TAMPA - Flip through many major newspapers these days and you'll see ads with similar pitches.
"Attention Vioxx Patients: You may have a valuable claim," or "Vioxx Victims: Fight Back!"
Lawyers across the country have begun signing up patients who believe they were injured after taking Vioxx, a popular painkiller. The onslaught of ads began soon after New Jersey-based drugmaker Merck recalled Vioxx on Sept. 30.
Merck's announcement is expected to spark hundreds of lawsuits in Florida and thousands across the country. The company could lose billions of dollars.
"The phone is ringing off the hook," said lawyer James Hooper, who has offices in Tampa and Orlando. "And we aren't even advertising."
Vioxx, often prescribed to arthritis sufferers, burst onto the market in 1999. Along with similar drugs, it was lauded as a breakthrough in pain relief, since it did not cause the stomach ailments associated with some other painkillers.
Merck aggressively marketed Vioxx, earning $2.5-billion in worldwide sales in 2003. About 20-million patients took the drug in the United States, with 1.3-million still taking it last month, the company said. It was the largest voluntary drug recall in history.
The study that forced Merck to act showed that people who took the drug for more than 18 months had nearly two times the chance of experiencing serious cardiovascular problems as those on placebo pills.
It's unclear at this point exactly how many Vioxx users fall into that category.
Hooper and several other lawyers said research suggests the number could be in the 25,000 to 30,000 range.
The study in question was commissioned to look at the effectiveness of Vioxx in preventing the recurrence of colorectal polyps. Only incidentally did it unearth the increased risk of heart attacks and stroke.
For that reason, it's unclear right now whether other Vioxx patients, say those who used it for six months, might also have been at risk, said Pinellas Park lawyer Joseph H. Saunders. Merck might even argue that the data is suspect since the study did not specifically focus on strokes or heart attacks, Saunders said.
"Both sides will pull together more studies to see if conclusions can be drawn," Saunders said. "Then we will have a better idea of how many people could be affected."
Vioxx usage and cardiovascular problems aren't necessarily a slam dunk case.
Asbestos cases, for instance, had a signature injury, a form of cancer rarely diagnosed in anyone not exposed to asbestos. In the case of Baycol, a recalled cholesterol-lowering drug, injured users suffered from a rare muscle-wasting condition.
But heart attacks and strokes are also common in people who didn't take Vioxx. Pre-existing conditions will work against Vioxx users. Smokers, diabetics and the obese, for instance, could have a difficult time convincing Merck or a jury that Vioxx caused their injuries.
"The heavy lifting in cases like this comes in figuring out who has really suffered debilitating problems because they took the drug," Hooper said. "Some cases will be clear-cut, like a 40-year-old nonsmoker in good health who takes the drug and then has a heart attack. Others aren't so easy."
Merck officials have already indicated that they will use the voluntary recall to show that they acted responsibly.
They stressed that they knew of no deaths that could be attributed to the drug.
Janet Skidmore, a Merck spokeswoman, said the company took immediate action upon finding out the results of the study.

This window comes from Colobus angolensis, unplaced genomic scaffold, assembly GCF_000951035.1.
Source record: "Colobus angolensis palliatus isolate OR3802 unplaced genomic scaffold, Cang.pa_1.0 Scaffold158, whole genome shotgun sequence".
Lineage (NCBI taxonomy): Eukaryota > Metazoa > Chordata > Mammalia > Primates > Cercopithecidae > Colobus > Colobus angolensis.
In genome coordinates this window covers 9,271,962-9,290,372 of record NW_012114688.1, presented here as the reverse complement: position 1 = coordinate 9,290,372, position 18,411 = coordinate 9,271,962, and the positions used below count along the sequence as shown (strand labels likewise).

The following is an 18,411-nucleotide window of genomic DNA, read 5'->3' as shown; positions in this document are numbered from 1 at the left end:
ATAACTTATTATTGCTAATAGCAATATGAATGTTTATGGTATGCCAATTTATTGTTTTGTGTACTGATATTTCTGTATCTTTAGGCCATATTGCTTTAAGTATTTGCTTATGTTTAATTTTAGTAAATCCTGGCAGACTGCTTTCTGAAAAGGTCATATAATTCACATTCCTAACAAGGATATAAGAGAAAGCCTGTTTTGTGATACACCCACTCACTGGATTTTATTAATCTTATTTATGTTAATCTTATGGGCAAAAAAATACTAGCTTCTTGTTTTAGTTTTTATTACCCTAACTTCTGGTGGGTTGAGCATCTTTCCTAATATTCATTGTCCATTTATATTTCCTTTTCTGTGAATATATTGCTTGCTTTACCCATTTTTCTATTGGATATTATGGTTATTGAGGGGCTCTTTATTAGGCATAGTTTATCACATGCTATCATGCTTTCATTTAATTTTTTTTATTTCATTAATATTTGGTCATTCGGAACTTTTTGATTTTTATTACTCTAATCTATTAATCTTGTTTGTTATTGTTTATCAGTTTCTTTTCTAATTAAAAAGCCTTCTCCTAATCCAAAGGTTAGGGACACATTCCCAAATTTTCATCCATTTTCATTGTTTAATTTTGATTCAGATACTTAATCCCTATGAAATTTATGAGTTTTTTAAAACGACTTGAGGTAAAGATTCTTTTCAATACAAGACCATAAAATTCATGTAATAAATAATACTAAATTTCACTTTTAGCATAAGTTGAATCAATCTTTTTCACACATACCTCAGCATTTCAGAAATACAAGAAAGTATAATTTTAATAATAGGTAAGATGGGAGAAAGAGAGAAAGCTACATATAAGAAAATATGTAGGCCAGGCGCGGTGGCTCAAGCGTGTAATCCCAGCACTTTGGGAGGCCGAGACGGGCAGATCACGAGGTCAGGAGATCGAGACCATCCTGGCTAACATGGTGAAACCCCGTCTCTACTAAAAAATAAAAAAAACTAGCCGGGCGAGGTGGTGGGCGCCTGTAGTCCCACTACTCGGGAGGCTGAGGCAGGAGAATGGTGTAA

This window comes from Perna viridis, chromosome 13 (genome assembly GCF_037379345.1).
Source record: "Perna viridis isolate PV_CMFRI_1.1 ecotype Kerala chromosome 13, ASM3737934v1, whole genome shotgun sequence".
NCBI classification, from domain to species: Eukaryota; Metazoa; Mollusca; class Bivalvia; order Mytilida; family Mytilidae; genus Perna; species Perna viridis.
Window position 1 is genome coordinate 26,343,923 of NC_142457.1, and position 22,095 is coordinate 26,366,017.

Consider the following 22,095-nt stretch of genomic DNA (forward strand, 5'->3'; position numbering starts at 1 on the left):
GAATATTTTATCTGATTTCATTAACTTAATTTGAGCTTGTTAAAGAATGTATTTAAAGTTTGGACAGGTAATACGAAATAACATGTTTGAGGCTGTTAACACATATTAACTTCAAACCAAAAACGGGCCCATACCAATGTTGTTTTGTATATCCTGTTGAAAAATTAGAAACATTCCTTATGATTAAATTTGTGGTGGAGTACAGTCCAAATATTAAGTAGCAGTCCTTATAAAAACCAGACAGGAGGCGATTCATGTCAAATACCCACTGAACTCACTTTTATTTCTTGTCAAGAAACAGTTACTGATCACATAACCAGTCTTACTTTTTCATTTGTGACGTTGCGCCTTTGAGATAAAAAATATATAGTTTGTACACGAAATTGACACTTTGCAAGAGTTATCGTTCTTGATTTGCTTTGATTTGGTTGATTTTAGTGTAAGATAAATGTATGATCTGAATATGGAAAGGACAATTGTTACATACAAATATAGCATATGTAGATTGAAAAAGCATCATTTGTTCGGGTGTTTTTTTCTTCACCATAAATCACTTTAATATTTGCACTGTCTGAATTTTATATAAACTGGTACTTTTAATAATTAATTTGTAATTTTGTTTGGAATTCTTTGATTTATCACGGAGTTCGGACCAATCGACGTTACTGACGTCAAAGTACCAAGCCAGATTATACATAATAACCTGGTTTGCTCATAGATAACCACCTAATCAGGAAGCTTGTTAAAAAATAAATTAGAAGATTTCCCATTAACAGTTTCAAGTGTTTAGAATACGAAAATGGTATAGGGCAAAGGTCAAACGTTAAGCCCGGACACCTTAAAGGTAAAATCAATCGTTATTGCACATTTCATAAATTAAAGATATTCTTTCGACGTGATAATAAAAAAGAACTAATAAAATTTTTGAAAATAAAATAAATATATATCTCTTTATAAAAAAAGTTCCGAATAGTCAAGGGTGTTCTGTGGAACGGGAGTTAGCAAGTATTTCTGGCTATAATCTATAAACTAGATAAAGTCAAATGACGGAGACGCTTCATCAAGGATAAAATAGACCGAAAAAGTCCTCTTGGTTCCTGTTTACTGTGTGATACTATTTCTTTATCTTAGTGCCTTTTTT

She said the company had many "meritorious defenses," though she would not elaborate.
"Merck has always acted in the best interest of its patients," Skidmore said.
The recall, though, was not a complete surprise to some industry observers.
Vioxx users reported serious problems with the drug early on. In 2002, the Food and Drug Administration required Merck to add additional warnings to Vioxx labels. Earlier this year, the agency received an overview of a study that linked Vioxx to increased risk of stroke and heart attacks. And before the recall, about 200 patients filed lawsuits that claimed Vioxx had caused them injuries.
Tampa lawyer John Newcomer, who has signed up Vioxx patients, said the company knew about problems with the drug for years and only just now acted to do anything about it.
"It's an incident of greed trumping science," he said.
The first few cases will likely go to trial, Newcomer said. After that, Merck will decide which cases are defensible and which they should settle. If enough cases get filed, much of the litigation could be consolidated under one federal judge. The consolidation cuts down on costs and hastens resolution.
The company could then decide to offer a mass settlement.
Litigants can opt in and take their share of the money, normally based in part on the level of disability, or they can opt out and pursue their cases.
Drugmaker Bayer AG, for instance, has paid nearly $1.1-billion to settle more than 2,800 cases related to the 2001 withdrawal of Baycol. The company recalled the drug after studies linked it to a muscle-wasting syndrome and about 100 deaths. About 7,500 Baycol suits are still pending, according to the company.
And Wyeth, another drugmaker, has already paid nearly $17-billion in litigation and settlement costs since the recall of its once popular diet drug fen-phen.
More people took Vioxx than Baycol or fen-phen. But the hurdles in linking Vioxx use to heart attacks or strokes could limit the number of cases, Saunders said.
"I think this will be hotly contested litigation," Saunders said.
-- Times news researcher Cathy Wos contributed to this report. Graham Brink can be reached at firstname.lastname@example.org or 813 226-3365.